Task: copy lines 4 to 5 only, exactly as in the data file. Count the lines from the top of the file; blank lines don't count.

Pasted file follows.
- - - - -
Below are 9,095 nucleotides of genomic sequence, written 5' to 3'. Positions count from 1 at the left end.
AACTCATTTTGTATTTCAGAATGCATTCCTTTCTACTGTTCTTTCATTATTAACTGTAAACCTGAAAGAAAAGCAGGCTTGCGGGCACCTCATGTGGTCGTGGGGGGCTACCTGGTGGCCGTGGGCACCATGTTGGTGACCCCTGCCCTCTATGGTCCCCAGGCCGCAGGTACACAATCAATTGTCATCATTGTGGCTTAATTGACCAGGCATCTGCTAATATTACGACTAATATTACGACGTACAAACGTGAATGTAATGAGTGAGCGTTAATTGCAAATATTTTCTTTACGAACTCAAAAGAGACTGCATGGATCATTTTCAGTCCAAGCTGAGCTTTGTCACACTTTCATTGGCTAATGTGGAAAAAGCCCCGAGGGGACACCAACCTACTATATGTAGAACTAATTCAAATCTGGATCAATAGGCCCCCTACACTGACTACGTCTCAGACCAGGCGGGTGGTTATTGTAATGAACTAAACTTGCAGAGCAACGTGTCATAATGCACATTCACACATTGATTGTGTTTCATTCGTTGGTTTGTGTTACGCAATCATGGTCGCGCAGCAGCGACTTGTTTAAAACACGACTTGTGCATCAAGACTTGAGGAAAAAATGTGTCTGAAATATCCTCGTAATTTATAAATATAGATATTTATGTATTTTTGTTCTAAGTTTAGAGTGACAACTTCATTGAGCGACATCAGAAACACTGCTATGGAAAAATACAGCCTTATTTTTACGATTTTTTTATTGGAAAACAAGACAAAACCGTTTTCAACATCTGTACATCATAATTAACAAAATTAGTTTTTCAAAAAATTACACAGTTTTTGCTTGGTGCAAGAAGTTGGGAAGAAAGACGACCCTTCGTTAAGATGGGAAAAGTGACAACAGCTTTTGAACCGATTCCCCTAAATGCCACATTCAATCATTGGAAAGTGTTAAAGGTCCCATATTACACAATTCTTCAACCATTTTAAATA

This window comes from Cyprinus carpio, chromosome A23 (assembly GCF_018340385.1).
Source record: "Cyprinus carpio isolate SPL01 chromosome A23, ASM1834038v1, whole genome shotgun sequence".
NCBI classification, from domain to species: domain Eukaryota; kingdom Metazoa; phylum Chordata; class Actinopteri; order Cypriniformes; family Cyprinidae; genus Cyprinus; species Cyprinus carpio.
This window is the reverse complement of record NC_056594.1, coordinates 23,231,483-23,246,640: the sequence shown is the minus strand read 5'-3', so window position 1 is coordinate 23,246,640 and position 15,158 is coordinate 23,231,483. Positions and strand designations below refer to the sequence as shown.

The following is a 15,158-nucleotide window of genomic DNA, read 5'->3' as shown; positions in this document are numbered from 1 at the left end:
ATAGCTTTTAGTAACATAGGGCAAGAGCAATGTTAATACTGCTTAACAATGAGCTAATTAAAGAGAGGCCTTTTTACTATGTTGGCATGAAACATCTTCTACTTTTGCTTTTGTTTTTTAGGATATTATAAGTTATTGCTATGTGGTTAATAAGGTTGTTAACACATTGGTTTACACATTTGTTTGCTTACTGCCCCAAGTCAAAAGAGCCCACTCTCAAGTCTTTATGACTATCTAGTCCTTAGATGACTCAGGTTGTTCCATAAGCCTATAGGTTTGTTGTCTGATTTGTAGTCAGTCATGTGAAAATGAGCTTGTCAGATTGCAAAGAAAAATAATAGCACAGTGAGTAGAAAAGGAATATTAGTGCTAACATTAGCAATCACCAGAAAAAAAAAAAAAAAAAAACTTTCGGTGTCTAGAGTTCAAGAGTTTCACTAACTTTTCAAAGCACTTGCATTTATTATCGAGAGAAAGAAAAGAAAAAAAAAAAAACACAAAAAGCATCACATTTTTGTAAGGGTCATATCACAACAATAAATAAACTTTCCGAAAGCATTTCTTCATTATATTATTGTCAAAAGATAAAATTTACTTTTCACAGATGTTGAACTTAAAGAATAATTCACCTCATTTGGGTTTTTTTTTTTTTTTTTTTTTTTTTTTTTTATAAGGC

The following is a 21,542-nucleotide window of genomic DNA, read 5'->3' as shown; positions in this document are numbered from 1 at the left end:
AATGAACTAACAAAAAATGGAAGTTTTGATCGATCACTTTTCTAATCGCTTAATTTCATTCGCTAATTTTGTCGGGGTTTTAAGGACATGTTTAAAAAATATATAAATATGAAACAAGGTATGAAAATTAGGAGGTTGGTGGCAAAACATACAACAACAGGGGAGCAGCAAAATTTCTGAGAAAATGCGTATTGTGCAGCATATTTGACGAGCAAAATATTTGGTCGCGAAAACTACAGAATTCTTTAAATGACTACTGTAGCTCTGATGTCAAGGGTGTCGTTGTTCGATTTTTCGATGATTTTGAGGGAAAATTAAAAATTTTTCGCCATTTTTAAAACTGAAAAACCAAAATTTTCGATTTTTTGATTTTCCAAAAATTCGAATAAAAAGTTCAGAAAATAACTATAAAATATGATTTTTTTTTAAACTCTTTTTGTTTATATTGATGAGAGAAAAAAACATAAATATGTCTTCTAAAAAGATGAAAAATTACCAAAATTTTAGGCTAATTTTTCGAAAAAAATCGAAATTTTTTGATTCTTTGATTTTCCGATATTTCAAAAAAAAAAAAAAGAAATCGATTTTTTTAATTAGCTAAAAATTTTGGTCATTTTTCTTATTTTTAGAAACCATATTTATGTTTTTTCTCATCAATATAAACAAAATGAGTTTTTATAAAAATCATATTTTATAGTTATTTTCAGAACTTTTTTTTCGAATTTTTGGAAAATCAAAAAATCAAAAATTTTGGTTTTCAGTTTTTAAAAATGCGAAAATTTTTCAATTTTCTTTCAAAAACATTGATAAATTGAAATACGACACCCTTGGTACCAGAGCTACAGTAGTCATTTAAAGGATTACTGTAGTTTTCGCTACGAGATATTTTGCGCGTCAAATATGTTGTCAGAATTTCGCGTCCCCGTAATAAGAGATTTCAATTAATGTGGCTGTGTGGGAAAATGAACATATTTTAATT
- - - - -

Source record: "Cyprinus carpio isolate SPL01 chromosome A23, ASM1834038v1, whole genome shotgun sequence".
NCBI classification, from domain to species: domain Eukaryota; kingdom Metazoa; phylum Chordata; class Actinopteri; order Cypriniformes; family Cyprinidae; genus Cyprinus; species Cyprinus carpio.